On May 20, 2013, NASA and NOAA satellites observed the system that generated severe weather in the south central United States and spawned the Moore, Okla., tornado. Before, during and after the tornado, satellites provided imagery and data to forecasters. NOAA's GOES-13 satellite provided forecasters with images of the storm system every 15 minutes.
NASA and President Obama are honoring the life and legacy of Sally Ride on the day a national tribute was held for the first American woman in space. The president announced Monday afternoon Ride will be posthumously awarded the Presidential Medal of Freedom during a ceremony at the White House later this year. Monday night, NASA further paid tribute to Ride by creating a new agency internship program in her name and renaming a science instrument aboard the International Space Station.
Saturn's moon Titan might be in for some wild weather as it heads into its spring and summer, if two new models are correct. Scientists think that as the seasons change in Titan's northern hemisphere, waves could ripple across the moon's hydrocarbon seas, and hurricanes could begin to swirl over these areas, too. The model predicting waves tries to explain data from the moon obtained so far by NASA's Cassini spacecraft.
NASA's first mission to sample an asteroid is moving ahead into development and testing in preparation for its launch in 2016.
The Origins-Spectral Interpretation Resource Identification Security Regolith Explorer (OSIRIS-REx) passed a confirmation review Wednesday called Key Decision Point (KDP)-C. NASA officials reviewed a series of detailed project assessments and authorized the spacecraft's continuation into the development phase.
How does ice accumulate inside hot turbofan jet engines during flight? NASA scientists at the Glenn Research Center, working with engine manufacturers, are closer to answering that question thanks to the only test facility in the world capable of creating a high altitude ice crystal cloud during a full-scale engine test.
Sierra Nevada Corporation's (SNC) Space Systems Dream Chaser flight vehicle arrived at NASA's Dryden Flight Research Center in Edwards, Calif., Wednesday to begin tests of its flight and runway landing systems.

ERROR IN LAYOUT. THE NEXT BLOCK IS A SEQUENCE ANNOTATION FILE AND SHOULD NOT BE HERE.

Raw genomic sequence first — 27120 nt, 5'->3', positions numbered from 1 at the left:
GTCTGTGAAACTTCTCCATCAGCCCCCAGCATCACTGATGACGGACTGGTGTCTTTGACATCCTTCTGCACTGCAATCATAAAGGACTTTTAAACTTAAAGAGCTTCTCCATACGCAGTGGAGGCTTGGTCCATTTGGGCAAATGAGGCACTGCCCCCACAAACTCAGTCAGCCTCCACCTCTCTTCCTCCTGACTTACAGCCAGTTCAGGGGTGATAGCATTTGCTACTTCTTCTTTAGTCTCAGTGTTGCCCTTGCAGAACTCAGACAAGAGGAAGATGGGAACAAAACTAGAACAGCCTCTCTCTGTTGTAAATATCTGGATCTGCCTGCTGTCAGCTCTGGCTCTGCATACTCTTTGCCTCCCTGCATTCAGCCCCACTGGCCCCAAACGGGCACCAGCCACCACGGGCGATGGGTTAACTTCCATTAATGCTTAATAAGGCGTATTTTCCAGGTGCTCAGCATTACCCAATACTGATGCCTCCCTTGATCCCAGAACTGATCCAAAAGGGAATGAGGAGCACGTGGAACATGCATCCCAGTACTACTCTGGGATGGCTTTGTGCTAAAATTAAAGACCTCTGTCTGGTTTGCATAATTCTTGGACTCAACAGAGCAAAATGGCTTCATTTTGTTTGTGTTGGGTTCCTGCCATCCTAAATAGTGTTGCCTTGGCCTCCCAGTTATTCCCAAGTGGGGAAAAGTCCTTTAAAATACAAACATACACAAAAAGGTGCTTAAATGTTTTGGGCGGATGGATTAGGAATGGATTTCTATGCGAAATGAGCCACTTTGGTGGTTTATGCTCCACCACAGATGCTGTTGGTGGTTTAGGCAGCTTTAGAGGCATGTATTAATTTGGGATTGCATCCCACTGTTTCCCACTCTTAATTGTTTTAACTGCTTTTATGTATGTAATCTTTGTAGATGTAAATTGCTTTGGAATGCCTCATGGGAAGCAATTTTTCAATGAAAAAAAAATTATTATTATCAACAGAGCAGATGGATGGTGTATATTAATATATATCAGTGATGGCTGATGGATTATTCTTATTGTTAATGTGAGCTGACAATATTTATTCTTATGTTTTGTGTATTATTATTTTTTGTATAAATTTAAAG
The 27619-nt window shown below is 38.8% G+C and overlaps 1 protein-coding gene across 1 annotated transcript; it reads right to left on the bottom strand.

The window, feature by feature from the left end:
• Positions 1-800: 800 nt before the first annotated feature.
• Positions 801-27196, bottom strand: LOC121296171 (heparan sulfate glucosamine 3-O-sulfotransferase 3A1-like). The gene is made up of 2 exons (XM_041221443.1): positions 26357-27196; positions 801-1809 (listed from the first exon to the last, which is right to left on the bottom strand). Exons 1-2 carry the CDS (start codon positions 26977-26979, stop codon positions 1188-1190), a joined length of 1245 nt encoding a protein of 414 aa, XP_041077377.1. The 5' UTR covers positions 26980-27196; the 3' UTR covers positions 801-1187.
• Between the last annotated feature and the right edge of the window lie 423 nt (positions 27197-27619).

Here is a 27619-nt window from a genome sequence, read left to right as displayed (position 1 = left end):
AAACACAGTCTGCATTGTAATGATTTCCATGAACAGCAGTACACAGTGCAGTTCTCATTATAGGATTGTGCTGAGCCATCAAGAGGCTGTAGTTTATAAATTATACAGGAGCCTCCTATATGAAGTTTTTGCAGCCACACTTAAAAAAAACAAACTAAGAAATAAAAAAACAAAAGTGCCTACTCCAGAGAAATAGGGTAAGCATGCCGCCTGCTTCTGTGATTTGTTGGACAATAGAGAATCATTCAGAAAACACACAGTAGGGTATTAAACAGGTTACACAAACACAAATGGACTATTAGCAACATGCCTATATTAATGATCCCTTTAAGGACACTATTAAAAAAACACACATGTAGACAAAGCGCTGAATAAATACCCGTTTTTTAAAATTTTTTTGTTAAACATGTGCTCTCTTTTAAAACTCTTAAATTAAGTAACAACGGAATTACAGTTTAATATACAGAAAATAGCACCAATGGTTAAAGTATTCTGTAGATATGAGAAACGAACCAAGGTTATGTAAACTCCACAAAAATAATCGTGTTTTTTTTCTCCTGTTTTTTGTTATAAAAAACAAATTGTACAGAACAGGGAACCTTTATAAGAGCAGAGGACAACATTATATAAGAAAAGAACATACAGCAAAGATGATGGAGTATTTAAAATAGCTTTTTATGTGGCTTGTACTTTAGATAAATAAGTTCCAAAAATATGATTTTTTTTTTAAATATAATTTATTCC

The overall goal of CCP is to achieve safe, reliable and cost-effective U.S. human access to and from the International Space Station and low-Earth orbit.
During the semi-weekly contact on Tuesday, May 14, 2013, the Kepler spacecraft was once again in safe mode. As was the case earlier this month, this was a Thruster-Controlled Safe Mode. The root cause is not yet known, however the proximate cause appears to be an attitude error. The spacecraft was oriented with the solar panels facing the sun, slowly spinning about the sun-line.
The communication link comes and goes as the spacecraft spins.
Long before there was a program called Women@NASA, Dr. Nancy Grace Roman was paving the path for women at NASA. She was the first Chief of Astronomy in the Office of Space Science. In her role, she successfully managed numerous astronomy-based projects including the Hubble Space Telescope. At the age of 88, Dr. Roman speaks eloquently and intelligently with a passion to encourage young women to pursue careers in science and engineering.
50 years ago this week, astronaut Gordon Cooper made the final flight of the Mercury program, spending more than a day in orbit in his Faith 7 capsule.
"Gordo" spent more time in orbit than all of the previous Mercury astronauts combined, and became the first American astronaut to sleep in space.
Solar activity continued on May 14, 2013, as the sun emitted a fourth X-class flare from its upper left limb, peaking at 9:48 p.m. EDT. This flare is classified as an X1.2 flare and it is the 18th X-class flare of the current solar cycle.
The flare caused a radio blackout – categorized as an R3, or strong, on NOAA’s space weather scales from R1 to R5 -- which has since subsided.